staylor_ironport Wed, 04/16/2008 - 11:49

So from what I know of that script, the "Y" should be the trigger to chose to include passwords, this will enable a loadbale configuration file. Choosing "Y" means that in the configuration file you should have the hashed password using the "md5" algorithm, if you say "N" to including passwords then the configuration will include *******'s instead of the password.

Hope this makes sense, basically "y" can be used for disaster recovery and "n" can't :wink:

Donald Nash Wed, 04/16/2008 - 16:17

Now if you guys could just get saveconfig/loadconfig to work properly in a clustered environment, that would be great. Saving the configuration doesn't do much good if you can't load it back in later.

Failing that, I'd be satisfied with a tool that would take the saved configuration file from a cluster and break it out into individual, non-clustered configuration files for each cluster member. That would let me load a standalone ESA with the right configuration and bootstrap a new cluster from it.

staylor_ironport Wed, 04/16/2008 - 16:21

Yes totally new forum all together but you are correct, we do have some items roadmapped for upgrades and configuration files, however at the moment you can either save the clustered config and remove any items referencing the cluster, or the easier way is to disconnect a machine from the cluster and then take the config and rejoin afterwards :)

Watch this space as improvements could be on the way, for more information contact your local Product Manager

Donald Nash Wed, 04/16/2008 - 16:37

save the clustered config and remove any items referencing the cluster

That would gut our configuration, since everything is configured at the cluster level except for the network and logging. I've never been very averse to editing configuration files manually, and I could probably figure out how to slice-and-dice a cluster config to create a standalone config for one ESA. But clustering significantly increases the complexity of the config file, and I wouldn't necessarily have as much faith in the result as I would like. That's not the state of affairs that you want when doing disaster recovery.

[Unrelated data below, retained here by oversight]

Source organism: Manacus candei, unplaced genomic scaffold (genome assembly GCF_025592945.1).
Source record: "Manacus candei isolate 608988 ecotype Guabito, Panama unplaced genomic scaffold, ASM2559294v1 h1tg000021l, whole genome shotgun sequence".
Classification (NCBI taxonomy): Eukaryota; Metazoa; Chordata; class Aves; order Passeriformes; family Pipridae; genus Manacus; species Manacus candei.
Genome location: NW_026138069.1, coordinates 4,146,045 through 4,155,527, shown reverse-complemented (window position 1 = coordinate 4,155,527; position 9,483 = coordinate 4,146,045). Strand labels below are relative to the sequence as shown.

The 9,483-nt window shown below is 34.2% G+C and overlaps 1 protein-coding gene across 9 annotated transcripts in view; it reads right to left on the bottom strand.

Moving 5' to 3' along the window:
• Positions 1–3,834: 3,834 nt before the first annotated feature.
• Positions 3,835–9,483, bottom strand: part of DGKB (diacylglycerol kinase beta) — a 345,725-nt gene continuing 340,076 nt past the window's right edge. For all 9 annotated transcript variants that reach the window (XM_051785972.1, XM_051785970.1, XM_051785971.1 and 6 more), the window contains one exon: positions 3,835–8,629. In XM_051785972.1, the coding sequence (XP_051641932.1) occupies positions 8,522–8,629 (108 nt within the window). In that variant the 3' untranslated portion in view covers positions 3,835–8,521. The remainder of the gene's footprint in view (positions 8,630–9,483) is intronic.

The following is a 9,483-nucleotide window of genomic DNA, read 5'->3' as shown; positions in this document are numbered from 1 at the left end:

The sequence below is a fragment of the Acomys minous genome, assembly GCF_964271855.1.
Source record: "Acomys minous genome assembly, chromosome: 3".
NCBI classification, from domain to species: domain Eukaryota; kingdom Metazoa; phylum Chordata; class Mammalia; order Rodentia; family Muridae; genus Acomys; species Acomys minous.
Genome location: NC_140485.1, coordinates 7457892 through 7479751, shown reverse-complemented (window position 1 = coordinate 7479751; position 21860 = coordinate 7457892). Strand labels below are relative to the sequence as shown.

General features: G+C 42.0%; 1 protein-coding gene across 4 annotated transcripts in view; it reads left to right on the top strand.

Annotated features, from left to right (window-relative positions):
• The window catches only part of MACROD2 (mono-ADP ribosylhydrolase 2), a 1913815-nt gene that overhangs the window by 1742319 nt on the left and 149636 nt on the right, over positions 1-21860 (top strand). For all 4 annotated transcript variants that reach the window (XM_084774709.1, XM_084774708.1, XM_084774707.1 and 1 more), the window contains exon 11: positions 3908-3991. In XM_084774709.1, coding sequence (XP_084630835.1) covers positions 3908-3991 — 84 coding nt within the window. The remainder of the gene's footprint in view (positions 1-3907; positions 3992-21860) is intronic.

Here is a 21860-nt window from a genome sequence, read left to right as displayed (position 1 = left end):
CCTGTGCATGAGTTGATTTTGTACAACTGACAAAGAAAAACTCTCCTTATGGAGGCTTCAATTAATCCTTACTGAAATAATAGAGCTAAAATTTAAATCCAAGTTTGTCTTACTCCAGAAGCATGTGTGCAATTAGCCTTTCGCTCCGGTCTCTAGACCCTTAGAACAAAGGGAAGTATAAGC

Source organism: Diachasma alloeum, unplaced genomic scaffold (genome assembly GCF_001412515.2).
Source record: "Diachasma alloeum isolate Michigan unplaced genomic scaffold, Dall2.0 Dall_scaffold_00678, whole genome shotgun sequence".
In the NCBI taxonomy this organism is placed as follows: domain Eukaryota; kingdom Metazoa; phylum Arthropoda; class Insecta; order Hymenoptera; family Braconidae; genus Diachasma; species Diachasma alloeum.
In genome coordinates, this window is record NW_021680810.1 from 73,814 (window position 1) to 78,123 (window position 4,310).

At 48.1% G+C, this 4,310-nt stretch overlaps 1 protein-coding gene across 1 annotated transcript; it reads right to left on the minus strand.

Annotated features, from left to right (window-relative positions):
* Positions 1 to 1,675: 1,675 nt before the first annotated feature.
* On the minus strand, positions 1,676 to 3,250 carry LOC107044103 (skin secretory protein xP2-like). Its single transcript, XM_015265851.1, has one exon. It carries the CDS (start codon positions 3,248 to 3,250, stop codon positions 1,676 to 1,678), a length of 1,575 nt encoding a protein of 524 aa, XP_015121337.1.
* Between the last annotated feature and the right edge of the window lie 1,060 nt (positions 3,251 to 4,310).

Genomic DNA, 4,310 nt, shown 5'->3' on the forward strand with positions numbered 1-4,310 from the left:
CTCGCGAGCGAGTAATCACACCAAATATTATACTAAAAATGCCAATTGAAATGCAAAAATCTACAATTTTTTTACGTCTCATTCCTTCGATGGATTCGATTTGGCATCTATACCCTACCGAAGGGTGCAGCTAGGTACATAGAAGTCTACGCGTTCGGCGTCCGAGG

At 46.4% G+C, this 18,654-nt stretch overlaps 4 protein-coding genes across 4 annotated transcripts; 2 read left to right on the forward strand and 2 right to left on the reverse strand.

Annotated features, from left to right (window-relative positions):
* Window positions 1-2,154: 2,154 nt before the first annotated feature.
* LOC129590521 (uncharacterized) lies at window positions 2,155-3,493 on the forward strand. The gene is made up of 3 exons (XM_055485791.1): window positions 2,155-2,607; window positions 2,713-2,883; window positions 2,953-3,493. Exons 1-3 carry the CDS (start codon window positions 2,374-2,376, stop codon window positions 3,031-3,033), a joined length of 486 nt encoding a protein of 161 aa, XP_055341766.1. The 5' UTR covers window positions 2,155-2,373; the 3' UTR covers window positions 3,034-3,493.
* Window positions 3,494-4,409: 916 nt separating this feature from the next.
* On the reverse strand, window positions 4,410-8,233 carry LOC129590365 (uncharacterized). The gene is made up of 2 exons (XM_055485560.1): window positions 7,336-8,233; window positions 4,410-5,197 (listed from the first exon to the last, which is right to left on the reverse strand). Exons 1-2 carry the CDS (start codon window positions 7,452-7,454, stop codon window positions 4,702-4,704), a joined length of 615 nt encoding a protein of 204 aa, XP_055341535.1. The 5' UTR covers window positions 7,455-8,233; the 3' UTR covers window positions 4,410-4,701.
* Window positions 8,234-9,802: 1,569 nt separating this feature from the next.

disconnect a machine from the cluster and then take the config and rejoin afterwards

As I recall, you can't just disconnect, you must take an ESA completely out of the cluster. We can't automate that because it would clobber the unique logging configuration that each ESA has (they each do log pushes to different directories).

Watch this space as improvements could be on the way, for more information contact your local Product Manager

I'm glad to hear that this is on the radar.
staylor_ironport Wed, 04/16/2008 - 16:44

Yes yet again me typing too quickly misses half of the story out, you are correct but the method that I mentioned is away of getting the configuration of one machine and being able to use it at a later date to place back on one machine, obviously you would need to recreate the cluster all over again.

Donald Nash Wed, 04/16/2008 - 16:57

Recreating the cluster doesn't bother me. Editing a cluster config file to produce a standalone config file is what I'm worried about. Like I said, I could probably figure it out, it just wouldn't inspire me with the greatest confidence.